The music industry is looking to change records. After the shock wave of the protest movement #TheShowMustBePaused, industry professionals are launching numerous initiatives to support musicians from ethnic minorities.
UK organizations Sound City, Youth Music, sm-mgmt, CAPLL LTD have recently launched “Rip It Up”, a scholarship program aimed at promoting diversity and welcoming a new generation of talent into the industry. Ten young blacks, Asians or from other ethnic minorities will be selected to follow professional training for six months in order to find a place in the community. And all with the help of mentors such as Seye Adelekan of Gorillaz, Nova Twins, Vanessa Bakewell of Facebook, Liam James Ward of digital agency Be-Hookd Digital and Achal Dhillon of Killing Moon Records.
This initiative, supported by the Youth Music Incubator Fund, hopes to encourage more diversity and inclusiveness in the music industry in the UK. “Questions around diversity (or the lack of it) are ubiquitous – I don’t think anyone with a brain and having witnessed the events of the last twelve months in particular (of course, the question is as old as society – even) needs to be reminded or convinced that racial prejudice is indeed real. As music is at the forefront of cultural expression, it therefore suffers even more deeply from these problems, and even benefits from them when diversity is at the forefront of the strategy of music companies, ”said Achal Dhillon of the Killing label. Moon Records.
The UK Music organization addressed these questions through a recent report, for which 3,670 industry professionals were interviewed. Nearly 22% of them are black, Asian or from other ethnic minorities, compared to 17.8% in 2018. Despite this encouraging increase, professionals from ethnic minorities often struggle to climb the echelons in the sector. They represent 42.1% of apprentices or trainees, but only 19.9% of senior managers.
In the continuity of #TheShowMustBePaused
In the United States, these disparities have been at the center of the protest initiative #TheShowMustBePaused, which Jamila Thomas and Brianna Agyemang launched last June in reaction to the deaths of George Floyd, Breonna Taylor, Ahmaud Arbery. The two women presented it as a call to the music industry, “which has profited predominantly from black art”, to protect and valuing the black community. Many artists and industry giants such as Warner, Sony and Universal joined the movement by putting their activities on hiatus for a symbolic day.
Eight months later, some players are continuing their efforts to promote more diversity in the industry. This is the case of the American Association of American Music (A2IM), which recently launched a new program to boost independent African-American-run music companies. They will join the A2IM network for free and receive tickets to attend networking events, such as Indie Week and the A2IM annual conference.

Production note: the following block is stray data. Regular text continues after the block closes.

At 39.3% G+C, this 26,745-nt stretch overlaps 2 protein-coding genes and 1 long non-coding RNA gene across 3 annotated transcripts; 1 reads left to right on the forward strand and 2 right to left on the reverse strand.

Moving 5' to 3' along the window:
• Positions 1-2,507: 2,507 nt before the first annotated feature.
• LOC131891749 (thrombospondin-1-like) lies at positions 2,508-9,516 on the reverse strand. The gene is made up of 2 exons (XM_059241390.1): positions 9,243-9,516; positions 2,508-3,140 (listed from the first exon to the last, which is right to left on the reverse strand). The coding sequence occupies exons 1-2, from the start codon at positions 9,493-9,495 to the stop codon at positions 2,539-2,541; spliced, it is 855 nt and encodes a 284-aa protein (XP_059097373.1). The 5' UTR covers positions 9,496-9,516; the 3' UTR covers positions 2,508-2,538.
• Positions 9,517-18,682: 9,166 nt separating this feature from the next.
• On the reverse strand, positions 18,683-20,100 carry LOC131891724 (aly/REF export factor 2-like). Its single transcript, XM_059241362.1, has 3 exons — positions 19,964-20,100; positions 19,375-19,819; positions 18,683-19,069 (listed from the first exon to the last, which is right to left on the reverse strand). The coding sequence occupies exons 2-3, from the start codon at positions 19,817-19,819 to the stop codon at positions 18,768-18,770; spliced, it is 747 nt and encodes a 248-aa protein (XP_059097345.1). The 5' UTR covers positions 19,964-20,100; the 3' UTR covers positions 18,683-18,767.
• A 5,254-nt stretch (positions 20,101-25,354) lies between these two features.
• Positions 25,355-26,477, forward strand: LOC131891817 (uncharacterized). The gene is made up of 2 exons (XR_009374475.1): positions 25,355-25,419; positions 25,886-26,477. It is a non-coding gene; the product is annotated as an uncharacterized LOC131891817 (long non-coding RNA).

For its part, YouTube recently announced the creation of a grant program for black creators of its platform. It follows the launch of a $ 100 million fund, #YouTubeBlack, last October. More than 130 creators have been selected as part of the “#YouTubeBlack Voices Class of 2021” initiative, and will receive financial support to increase their influence on the platform. “These creators and artists have been striving for a long time and are known to their communities, but we are very excited to invest in them, and we believe that they can and will become essential names on YouTube,” said Malik Ducard, director of content partnerships for the platform, during a press conference.
The double punishment of artists from minorities
Among them are about twenty black artists, including nine women such as MC Carol, Yung Baby Tate and Tkay Maidza. Their position in the music industry is even more precarious than that of their colleagues, according to a study from the University of Southern California. If more and more women from ethnic minorities manage to climb the music charts as singer-songwriters, they struggle to appear there when they are producers. Only eight of them had this chance between 2012 and 2019.
“The music industry has all but erased women producers, especially women of color, from the charts. As producers play such a creative role, it is critical to ensure that women from all walks of life are considered and hired across the industry, ”said Stacy L. Smith, professor at USC and author of the study.
Natasha Kumar has been a reporter on the news desk since 2018. Before that she wrote about young adolescence and family dynamics for Styles and was the legal affairs correspondent for the Metro desk. Before joining The Times Hub, Natasha Kumar worked as a staff writer at the Village Voice and a freelancer for Newsday, The Wall Street Journal, GQ and Mirabella. To get in touch, contact me through my email@example.com 1-800-268-7116